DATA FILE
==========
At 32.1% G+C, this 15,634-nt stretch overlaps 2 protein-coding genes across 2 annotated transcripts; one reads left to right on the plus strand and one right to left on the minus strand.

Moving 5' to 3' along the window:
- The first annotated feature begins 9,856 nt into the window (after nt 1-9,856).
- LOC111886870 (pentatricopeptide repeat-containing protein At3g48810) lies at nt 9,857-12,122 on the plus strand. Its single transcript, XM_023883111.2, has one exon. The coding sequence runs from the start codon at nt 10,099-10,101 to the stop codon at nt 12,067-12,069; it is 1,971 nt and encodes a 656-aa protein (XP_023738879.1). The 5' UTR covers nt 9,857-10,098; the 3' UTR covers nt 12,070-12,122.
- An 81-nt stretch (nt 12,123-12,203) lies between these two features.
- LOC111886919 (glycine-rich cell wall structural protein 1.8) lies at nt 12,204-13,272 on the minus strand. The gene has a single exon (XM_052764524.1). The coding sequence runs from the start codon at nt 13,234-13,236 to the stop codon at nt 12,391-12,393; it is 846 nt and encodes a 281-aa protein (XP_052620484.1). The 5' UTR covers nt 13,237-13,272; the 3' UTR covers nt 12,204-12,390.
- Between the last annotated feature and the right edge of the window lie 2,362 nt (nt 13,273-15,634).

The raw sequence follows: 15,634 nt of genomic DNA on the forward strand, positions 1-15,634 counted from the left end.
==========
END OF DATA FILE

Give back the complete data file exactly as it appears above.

At 32.1% G+C, this 15,634-nt stretch overlaps 2 protein-coding genes across 2 annotated transcripts; one reads left to right on the plus strand and one right to left on the minus strand.

Moving 5' to 3' along the window:
- The first annotated feature begins 9,856 nt into the window (after nt 1-9,856).
- LOC111886870 (pentatricopeptide repeat-containing protein At3g48810) lies at nt 9,857-12,122 on the plus strand. Its single transcript, XM_023883111.2, has one exon. The coding sequence runs from the start codon at nt 10,099-10,101 to the stop codon at nt 12,067-12,069; it is 1,971 nt and encodes a 656-aa protein (XP_023738879.1). The 5' UTR covers nt 9,857-10,098; the 3' UTR covers nt 12,070-12,122.
- An 81-nt stretch (nt 12,123-12,203) lies between these two features.
- LOC111886919 (glycine-rich cell wall structural protein 1.8) lies at nt 12,204-13,272 on the minus strand. The gene has a single exon (XM_052764524.1). The coding sequence runs from the start codon at nt 13,234-13,236 to the stop codon at nt 12,391-12,393; it is 846 nt and encodes a 281-aa protein (XP_052620484.1). The 5' UTR covers nt 13,237-13,272; the 3' UTR covers nt 12,204-12,390.
- Between the last annotated feature and the right edge of the window lie 2,362 nt (nt 13,273-15,634).

The raw sequence follows: 15,634 nt of genomic DNA on the forward strand, positions 1-15,634 counted from the left end.